Meezan is the ambient sounds. Mihandoust takes great efforts to immerse viewers (who are almost more listeners) in Abadan’s aural landscape. The intention is almost to create an ASMR ethnographic documentary.

Cineastes who are intellectually fascinated with process and craft will be enraptured by Mihandoust’s sound design. However, those hoping to delve into the sociology of Iran’s marginalized working class, they must mostly glean what they can from the Wiseman-esque presentation. Mihandoust incorporates some interview snippets, but they are more conversational rather than probing.

Friday, April 12, 2024

Arcadian: Nic Cage’s Parenting Skills

If you think your dad is overprotective now, just imagine what he would be like after the monster-apocalypse. Paul’s two teenaged sons do not have to imagine. Thomas and Joseph have basically been grounded their entire lives. To be fair, there really are insectoid mutant creatures roaming around their farmhouse after dark. The tightly wound dad understands they grow up eventually, but when they show a little defiance, it leads to desperate peril in Benjamin Brewer’s Arcadian, which opens today in New York.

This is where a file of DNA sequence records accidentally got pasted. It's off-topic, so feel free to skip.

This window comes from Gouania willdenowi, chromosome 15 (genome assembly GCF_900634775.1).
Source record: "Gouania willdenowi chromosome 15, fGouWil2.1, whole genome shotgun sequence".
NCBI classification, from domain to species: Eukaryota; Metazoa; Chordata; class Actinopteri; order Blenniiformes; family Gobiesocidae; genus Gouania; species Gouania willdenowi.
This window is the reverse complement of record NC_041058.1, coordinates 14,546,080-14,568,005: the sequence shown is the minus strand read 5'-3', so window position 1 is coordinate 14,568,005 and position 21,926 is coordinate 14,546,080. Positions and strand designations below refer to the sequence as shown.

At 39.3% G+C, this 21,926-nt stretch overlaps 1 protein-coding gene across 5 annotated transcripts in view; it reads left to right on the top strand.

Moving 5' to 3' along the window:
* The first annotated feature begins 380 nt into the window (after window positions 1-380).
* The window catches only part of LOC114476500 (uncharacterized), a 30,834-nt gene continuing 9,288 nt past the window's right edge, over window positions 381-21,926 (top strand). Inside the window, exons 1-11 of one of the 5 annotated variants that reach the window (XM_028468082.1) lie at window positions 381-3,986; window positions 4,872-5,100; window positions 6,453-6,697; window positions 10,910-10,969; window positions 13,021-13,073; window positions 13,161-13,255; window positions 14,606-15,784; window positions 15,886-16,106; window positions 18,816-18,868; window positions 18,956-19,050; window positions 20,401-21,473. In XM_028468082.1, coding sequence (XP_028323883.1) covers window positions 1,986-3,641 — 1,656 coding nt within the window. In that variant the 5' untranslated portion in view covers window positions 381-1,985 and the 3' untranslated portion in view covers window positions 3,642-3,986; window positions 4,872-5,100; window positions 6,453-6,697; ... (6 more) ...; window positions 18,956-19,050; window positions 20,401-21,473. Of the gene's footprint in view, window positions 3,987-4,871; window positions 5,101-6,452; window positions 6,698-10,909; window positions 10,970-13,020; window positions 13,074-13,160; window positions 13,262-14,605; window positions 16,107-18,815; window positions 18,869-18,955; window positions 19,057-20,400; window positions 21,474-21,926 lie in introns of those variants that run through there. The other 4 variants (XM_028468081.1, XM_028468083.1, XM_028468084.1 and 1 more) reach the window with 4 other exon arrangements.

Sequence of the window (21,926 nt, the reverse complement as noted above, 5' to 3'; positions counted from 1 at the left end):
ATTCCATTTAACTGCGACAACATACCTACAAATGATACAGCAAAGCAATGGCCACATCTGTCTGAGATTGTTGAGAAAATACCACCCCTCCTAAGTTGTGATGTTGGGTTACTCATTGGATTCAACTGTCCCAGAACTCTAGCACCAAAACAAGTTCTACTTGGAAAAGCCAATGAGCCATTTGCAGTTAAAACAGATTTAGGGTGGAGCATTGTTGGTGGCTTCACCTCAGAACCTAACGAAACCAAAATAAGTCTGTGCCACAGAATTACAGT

Judging from the prologue, there was some kind of war and now everyone fears the bug-monsters. The details are sketchy, but it can’t be helped, regardless. Paul has protected his sons with Papa-bear intensity, but they are teens now, which always means trouble. He does not have to worry so much about studious Joseph, the low-stress brother. On the other hand, brother Thomas acts like a character on